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    Comment number 14.

    Steffan Llysdinam & withnail67,
    the music at the end is not the Smiths - it is Morrissey. He used to be a member of that band, but by the time he made that recording (the post title was taken from the song's name, in fact), he was on his own, and was already well known by his own name (and still is).

    Adam, if you are reading this, could you list the music in the video's soundtrack? I recognized the above of course, and also Bartók's music for celesta, strings and percussion, but I am very curious about the music around 6.45, 12.26 and 13.10 (sounds like Eno, but which is the song?).

    Thanks for another great film - your work is proof that, contra Murdoch & Sons' infantile, self-serving arguments, state supported media can produce not only great journalism, but also even great art.

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    Comment number 15.

    I think the view that Murdoch wanted to give people want they wanted was delivered without judgement... or invite the viewer to judge the merits of Murdoch and Thatchers mindset. At least thats how I see it (and a lot of AC's stuff... proper punk rock tv).

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    Comment number 16.

    135 Fleet Street is an interesting building isn't it. I like the shot in the film of the marchers that moves up to the Telegraph building looming over them.

    It first caught my attention whilst traveling up Fleet St, due to it's quiet but fortress like facade. Later on I found out that it was, at the time, the headquarters for Goldman Sachs. In my mind, this unfathomoble building became a strong metaphorical image for the banks.

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    Comment number 17.

    Great video! Love this rough cut, since in a way it allows these incredible images from the past to speak for themselves. I really want to know that shoegaze song at the beginning of the video.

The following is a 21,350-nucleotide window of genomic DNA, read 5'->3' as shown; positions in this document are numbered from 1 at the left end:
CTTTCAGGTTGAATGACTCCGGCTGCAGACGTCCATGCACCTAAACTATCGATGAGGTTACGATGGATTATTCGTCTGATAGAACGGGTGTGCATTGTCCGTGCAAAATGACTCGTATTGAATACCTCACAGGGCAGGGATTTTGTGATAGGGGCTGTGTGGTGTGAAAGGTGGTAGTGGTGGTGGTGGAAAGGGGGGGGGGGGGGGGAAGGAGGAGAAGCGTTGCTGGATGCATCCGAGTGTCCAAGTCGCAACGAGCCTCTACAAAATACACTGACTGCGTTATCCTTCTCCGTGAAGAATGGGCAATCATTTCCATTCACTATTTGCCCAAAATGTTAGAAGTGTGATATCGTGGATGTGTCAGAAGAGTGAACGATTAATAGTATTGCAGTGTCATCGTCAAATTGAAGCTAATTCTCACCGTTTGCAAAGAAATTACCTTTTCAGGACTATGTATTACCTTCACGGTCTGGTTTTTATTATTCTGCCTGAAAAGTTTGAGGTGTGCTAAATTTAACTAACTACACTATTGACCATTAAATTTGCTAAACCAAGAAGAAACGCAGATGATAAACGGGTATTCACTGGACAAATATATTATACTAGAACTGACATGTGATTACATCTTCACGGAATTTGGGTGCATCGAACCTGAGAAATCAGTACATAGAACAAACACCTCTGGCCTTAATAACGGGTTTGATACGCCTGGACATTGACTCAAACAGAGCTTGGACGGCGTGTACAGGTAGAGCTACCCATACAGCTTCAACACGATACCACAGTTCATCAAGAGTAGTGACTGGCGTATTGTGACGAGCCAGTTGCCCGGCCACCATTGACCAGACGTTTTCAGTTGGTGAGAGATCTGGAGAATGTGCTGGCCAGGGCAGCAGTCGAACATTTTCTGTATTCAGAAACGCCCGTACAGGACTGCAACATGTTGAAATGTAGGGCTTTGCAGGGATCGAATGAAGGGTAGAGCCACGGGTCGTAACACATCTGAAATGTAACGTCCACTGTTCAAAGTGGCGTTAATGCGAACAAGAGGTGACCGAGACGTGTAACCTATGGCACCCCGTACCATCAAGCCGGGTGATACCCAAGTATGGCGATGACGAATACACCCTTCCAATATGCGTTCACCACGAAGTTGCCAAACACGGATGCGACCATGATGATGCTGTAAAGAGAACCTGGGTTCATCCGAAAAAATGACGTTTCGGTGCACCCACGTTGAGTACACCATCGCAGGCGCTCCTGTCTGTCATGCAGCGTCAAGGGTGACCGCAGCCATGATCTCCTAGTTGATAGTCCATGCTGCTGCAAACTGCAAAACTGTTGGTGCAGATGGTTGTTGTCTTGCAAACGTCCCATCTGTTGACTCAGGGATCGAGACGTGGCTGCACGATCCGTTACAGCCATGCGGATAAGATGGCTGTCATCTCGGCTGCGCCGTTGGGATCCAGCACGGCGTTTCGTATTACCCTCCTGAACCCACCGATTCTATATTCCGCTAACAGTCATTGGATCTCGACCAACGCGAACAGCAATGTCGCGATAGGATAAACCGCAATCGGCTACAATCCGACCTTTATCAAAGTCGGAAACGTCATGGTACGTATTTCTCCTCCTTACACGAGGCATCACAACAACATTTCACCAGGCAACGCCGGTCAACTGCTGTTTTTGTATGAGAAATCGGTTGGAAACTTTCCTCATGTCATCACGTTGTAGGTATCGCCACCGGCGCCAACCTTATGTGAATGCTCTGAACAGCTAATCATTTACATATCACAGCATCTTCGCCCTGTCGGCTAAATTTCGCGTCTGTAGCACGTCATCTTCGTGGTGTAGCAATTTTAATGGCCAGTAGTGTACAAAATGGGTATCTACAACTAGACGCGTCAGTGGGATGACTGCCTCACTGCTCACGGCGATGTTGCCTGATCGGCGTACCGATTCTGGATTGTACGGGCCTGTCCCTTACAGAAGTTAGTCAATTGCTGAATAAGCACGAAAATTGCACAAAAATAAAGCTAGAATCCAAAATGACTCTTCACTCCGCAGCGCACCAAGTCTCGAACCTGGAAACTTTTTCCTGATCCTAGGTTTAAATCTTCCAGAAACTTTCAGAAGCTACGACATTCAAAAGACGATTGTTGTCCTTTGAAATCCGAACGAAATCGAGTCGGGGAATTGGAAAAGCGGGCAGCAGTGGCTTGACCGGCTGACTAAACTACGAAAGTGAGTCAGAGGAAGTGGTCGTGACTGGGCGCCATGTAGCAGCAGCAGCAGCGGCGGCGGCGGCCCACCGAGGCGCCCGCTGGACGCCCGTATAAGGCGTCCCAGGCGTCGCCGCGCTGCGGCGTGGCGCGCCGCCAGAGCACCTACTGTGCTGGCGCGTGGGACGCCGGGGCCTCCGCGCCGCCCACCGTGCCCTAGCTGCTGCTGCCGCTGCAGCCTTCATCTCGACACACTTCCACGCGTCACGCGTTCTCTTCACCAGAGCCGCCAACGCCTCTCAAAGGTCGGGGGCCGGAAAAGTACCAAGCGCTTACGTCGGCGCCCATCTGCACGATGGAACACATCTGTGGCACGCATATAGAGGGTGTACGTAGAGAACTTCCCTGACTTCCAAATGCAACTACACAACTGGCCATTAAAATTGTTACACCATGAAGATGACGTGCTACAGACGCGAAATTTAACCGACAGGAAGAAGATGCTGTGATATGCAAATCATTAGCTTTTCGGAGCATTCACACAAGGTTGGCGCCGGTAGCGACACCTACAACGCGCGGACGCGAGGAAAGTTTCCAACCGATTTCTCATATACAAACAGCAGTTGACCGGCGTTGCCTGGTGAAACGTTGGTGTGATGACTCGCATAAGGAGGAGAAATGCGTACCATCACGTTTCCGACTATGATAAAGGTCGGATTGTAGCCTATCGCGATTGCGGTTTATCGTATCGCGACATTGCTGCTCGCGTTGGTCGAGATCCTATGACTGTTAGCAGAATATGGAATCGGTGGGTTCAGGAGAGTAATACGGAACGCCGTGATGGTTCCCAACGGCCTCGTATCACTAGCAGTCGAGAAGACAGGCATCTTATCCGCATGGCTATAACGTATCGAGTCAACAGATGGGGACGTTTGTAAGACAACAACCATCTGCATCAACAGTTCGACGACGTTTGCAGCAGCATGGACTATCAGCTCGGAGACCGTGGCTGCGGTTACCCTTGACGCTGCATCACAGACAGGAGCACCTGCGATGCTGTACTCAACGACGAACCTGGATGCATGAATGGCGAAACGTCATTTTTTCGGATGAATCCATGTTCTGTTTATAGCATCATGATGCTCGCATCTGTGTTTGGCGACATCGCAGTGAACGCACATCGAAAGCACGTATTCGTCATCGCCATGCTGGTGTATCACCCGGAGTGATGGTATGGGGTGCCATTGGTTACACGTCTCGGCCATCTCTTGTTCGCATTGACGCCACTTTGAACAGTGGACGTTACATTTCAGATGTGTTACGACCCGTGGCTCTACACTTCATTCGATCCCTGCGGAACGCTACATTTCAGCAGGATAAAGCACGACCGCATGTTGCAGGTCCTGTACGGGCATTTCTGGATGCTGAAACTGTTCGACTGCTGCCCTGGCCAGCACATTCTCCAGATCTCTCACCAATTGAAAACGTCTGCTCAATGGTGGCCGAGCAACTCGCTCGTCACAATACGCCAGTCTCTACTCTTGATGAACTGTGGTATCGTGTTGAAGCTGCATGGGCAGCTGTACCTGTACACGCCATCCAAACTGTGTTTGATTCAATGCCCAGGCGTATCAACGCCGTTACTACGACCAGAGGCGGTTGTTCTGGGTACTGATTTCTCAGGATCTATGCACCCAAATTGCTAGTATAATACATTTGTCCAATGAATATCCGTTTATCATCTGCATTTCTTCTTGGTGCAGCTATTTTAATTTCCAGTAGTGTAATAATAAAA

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    Comment number 18.

    This is fascinating, nice one Adam.

    I wonder if there has ever been a time where newspapers haven't be holden to the dominant narratives of the powerful? Is it possible for mainstream media to overcome this?

    I'd also be interested to see what gems you could unearth that might relate to recent events in London. People where I work, and I'm sure elsewhere, just seem to view them as mindless and reactionary. I wonder if you could provide some context? These things don't occur by a type of magic.

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    Comment number 19.

    Would be great to hear Adam's opinion on the news channels' and more interestingly the BBC's coverage of the riots in London and across the UK. More than any time that I can remember I've been left despondent by the complete lack of impartiality from BBC news and BBC radio journalists and presenters during the reporting of the incidents and the aftermath. I found myself watching BBC News much more than I have for some time (probably since the outbreak of the Iraq war) as I'm not really a fan but the unfortunate nature and scale of these riots drew me in.